In a recent conversation with an intermediary, I was informed that HMRC had extended the ‘settlement opportunity for users of remuneration trust tax avoidance schemes’. I obviously didn’t correct them because I was immediately unsure whether I had missed something. I was of the view that the guidance was withdrawn on 30 August 2022, which suggest the disguised remuneration settlement terms 2020 may be available to settle liabilities not subject to the loan charge. Herein lies a problem: if one is now accepting that a remuneration trust is disguised remuneration, there is a strong possibility that the loan charge would apply.
The loan charge worked by amalgamating historic outstanding loans between 9 December 2010 and 5 April 2019 and taxing them in one year (or spread over three by election). The loan charge applies if ‘a person (“A”) is an employee or former or prospective employee of another person (“B”) and ‘there is an arrangement (“the relevant arrangement”) to which A is a party or which otherwise (wholly or partly) covers or relates to A. Also, it is reasonable to suppose that the arrangement is a means of providing rewards or recognition or loans in connection with A’s employment, former or prospective employment.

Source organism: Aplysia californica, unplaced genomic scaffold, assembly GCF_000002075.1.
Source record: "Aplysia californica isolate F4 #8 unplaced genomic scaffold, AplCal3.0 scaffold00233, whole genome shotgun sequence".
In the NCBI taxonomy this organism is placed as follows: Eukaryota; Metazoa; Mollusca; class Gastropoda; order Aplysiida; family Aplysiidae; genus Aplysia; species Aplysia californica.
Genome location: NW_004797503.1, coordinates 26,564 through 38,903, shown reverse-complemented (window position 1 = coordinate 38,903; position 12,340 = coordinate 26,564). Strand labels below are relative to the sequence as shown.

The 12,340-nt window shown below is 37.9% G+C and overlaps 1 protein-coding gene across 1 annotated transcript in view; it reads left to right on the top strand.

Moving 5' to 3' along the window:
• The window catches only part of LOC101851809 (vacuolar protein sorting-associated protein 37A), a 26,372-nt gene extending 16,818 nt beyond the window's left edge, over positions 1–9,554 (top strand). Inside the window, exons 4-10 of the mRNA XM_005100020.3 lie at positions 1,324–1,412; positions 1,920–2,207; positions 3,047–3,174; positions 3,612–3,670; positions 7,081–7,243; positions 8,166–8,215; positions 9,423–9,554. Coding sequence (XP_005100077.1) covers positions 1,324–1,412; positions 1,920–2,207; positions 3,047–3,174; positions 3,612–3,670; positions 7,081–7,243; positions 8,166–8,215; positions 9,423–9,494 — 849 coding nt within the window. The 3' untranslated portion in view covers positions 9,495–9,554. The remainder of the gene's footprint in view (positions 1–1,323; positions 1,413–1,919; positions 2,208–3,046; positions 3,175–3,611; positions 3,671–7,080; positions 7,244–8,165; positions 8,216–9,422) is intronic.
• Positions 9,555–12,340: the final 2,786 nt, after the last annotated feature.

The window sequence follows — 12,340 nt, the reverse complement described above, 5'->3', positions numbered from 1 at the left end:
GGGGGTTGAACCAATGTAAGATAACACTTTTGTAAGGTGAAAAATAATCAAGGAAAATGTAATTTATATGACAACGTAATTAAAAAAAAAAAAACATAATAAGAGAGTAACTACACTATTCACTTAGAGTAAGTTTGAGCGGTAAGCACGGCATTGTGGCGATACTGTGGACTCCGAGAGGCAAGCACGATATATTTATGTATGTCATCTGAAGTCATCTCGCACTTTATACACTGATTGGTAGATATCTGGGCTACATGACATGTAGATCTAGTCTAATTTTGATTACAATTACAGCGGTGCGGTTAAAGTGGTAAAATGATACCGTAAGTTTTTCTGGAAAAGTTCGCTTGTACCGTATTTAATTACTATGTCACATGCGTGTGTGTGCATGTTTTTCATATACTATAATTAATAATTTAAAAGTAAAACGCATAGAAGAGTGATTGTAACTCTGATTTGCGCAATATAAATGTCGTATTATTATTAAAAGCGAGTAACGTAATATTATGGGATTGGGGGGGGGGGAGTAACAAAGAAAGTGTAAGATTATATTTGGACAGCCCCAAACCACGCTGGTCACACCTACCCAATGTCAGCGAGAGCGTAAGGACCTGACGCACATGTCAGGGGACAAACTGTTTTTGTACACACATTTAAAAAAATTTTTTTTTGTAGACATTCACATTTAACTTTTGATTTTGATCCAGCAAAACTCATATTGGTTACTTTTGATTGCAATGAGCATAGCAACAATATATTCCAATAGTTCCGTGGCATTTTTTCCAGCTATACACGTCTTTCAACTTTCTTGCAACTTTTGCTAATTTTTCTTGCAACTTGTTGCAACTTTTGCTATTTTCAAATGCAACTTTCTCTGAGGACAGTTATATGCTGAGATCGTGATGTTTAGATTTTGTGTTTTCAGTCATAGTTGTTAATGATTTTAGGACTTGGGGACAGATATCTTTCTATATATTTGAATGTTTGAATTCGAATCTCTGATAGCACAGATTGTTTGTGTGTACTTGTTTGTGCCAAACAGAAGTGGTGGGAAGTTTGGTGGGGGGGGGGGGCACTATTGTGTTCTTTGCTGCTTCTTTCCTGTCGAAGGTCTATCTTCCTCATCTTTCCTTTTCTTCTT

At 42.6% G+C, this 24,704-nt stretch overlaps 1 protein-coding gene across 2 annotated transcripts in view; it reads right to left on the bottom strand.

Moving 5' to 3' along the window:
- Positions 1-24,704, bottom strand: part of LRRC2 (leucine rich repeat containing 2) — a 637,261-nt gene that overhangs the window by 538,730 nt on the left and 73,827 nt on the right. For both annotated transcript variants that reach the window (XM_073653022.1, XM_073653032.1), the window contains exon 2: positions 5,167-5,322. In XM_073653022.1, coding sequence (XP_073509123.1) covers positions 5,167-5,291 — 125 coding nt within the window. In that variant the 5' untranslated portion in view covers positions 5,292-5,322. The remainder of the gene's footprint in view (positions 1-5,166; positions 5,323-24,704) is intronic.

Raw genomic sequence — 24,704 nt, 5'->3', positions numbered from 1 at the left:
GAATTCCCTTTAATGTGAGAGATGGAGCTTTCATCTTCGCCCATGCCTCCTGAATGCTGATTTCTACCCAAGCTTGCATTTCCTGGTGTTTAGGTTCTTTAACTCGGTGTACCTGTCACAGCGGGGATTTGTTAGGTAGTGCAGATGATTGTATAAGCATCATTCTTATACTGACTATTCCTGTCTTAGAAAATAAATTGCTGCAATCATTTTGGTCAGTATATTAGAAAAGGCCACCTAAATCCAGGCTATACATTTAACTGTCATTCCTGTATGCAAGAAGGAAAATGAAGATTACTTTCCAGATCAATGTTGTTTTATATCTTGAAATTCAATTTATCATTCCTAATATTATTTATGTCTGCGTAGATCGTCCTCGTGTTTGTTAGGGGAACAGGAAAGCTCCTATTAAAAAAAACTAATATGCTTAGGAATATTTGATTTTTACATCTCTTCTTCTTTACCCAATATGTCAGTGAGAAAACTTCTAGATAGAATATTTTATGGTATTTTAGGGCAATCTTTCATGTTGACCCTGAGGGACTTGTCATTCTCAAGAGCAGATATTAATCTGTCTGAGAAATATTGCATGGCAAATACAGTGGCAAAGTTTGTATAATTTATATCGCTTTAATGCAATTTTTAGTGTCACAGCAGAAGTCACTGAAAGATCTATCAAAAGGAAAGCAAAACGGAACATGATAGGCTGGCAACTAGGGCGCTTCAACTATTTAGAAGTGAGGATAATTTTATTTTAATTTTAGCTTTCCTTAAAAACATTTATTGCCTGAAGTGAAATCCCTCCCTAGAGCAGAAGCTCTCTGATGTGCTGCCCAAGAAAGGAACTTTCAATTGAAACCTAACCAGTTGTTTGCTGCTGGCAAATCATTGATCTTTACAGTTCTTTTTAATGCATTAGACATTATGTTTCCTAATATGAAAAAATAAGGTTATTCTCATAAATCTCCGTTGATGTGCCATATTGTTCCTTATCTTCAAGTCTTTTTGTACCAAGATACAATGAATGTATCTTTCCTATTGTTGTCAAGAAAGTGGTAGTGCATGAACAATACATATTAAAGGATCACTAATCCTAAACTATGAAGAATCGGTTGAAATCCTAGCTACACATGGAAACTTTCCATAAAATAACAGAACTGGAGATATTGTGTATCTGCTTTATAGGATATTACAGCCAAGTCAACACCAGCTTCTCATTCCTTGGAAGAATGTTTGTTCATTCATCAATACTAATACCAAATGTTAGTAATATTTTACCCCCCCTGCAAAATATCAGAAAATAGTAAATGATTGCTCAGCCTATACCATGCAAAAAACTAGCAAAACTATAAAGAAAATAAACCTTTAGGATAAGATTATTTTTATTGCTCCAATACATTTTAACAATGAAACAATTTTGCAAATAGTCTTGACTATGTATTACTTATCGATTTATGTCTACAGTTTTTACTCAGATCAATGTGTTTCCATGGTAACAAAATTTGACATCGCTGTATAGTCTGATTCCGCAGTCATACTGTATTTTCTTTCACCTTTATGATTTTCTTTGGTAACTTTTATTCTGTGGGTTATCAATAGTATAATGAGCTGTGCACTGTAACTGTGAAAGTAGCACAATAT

The problem with both the disguised remuneration legislation and the loan charge is the assumption of the motives of the person entering into such arrangements. Clearly for HMRC, the motive is the avoidance of tax and of course to facilitate funds back in the users hands as if it had been their income (other than not net of tax).
Dukeries Healthcare Ltd v Bay Trust International Ltd & Ors  EWHC 2086 (Ch) (23 July 2021) was not a tax case but instead considered the appellant’s desire to overturn the trust on the basis they had no idea what they transferred vast quantities of money to.
In Marlborough DP Ltd v Revenue and Customs Commissioners  UKFTT 304 (TC), the Appellant accepted their motivation was the avoidance of tax although the manner in which funds were extracted were not governed by an intention to incentivise an employee but instead to put the shareholder in funds with the lowest tax cost possible.
The withdrawal of guidance does not change the tax treatment for those who have contributed to a remuneration trust. It might change the attitude of the HMRC officer dealing with a case but in the absence of legislative changes, the tax position remains the same although dependent on each circumstance of each contributor to a remuneration trust. HMRC state that ‘If you do not settle your tax affairs…..We will continue to investigate and litigate users of remuneration trust avoidance schemes. If you’re using this type of scheme as a company or company director, you may find that you’ll be charged for:
- Corporation tax
- S455 CTA10 tax
- PAYE tax
- National Insurance contributions
- Inheritance tax
If you are using this type of scheme as a self employed individual or partnership, deductions you’ve claimed may not be allowable expenses, and you may also have to pay Inheritance Tax.’